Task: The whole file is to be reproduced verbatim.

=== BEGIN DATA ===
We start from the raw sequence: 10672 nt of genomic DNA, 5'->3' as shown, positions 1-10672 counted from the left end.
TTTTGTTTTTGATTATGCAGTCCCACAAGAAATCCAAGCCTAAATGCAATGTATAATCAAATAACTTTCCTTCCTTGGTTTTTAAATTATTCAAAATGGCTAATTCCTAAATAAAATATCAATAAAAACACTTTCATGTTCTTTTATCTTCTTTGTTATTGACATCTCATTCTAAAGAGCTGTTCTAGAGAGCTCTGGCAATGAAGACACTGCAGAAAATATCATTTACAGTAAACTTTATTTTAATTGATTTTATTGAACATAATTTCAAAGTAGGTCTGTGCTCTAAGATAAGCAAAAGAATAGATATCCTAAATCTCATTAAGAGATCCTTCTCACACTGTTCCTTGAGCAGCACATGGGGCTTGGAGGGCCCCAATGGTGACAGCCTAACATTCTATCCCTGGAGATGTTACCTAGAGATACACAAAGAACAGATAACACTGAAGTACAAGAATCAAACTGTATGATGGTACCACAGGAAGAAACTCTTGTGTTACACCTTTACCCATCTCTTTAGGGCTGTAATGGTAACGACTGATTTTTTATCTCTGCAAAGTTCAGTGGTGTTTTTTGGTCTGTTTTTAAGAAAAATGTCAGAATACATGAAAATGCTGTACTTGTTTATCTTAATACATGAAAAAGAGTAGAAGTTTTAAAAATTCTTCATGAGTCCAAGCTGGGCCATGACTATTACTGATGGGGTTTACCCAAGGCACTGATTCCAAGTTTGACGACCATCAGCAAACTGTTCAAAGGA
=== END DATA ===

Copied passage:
We start from the raw sequence: 10672 nt of genomic DNA, 5'->3' as shown, positions 1-10672 counted from the left end.
TTTTGTTTTTGATTATGCAGTCCCACAAGAAATCCAAGCCTAAATGCAATGTATAATCAAATAACTTTCCTTCCTTGGTTTTTAAATTATTCAAAATGGCTAATTCCTAAATAAAATATCAATAAAAACACTTTCATGTTCTTTTATCTTCTTTGTTATTGACATCTCATTCTAAAGAGCTGTTCTAGAGAGCTCTGGCAATGAAGACACTGCAGAAAATATCATTTACAGTAAACTTTATTTTAATTGATTTTATTGAACATAATTTCAAAGTAGGTCTGTGCTCTAAGATAAGCAAAAGAATAGATATCCTAAATCTCATTAAGAGATCCTTCTCACACTGTTCCTTGAGCAGCACATGGGGCTTGGAGGGCCCCAATGGTGACAGCCTAACATTCTATCCCTGGAGATGTTACCTAGAGATACACAAAGAACAGATAACACTGAAGTACAAGAATCAAACTGTATGATGGTACCACAGGAAGAAACTCTTGTGTTACACCTTTACCCATCTCTTTAGGGCTGTAATGGTAACGACTGATTTTTTATCTCTGCAAAGTTCAGTGGTGTTTTTTGGTCTGTTTTTAAGAAAAATGTCAGAATACATGAAAATGCTGTACTTGTTTATCTTAATACATGAAAAAGAGTAGAAGTTTTAAAAATTCTTCATGAGTCCAAGCTGGGCCATGACTATTACTGATGGGGTTTACCCAAGGCACTGATTCCAAGTTTGACGACCATCAGCAAACTGTTCAAAGGA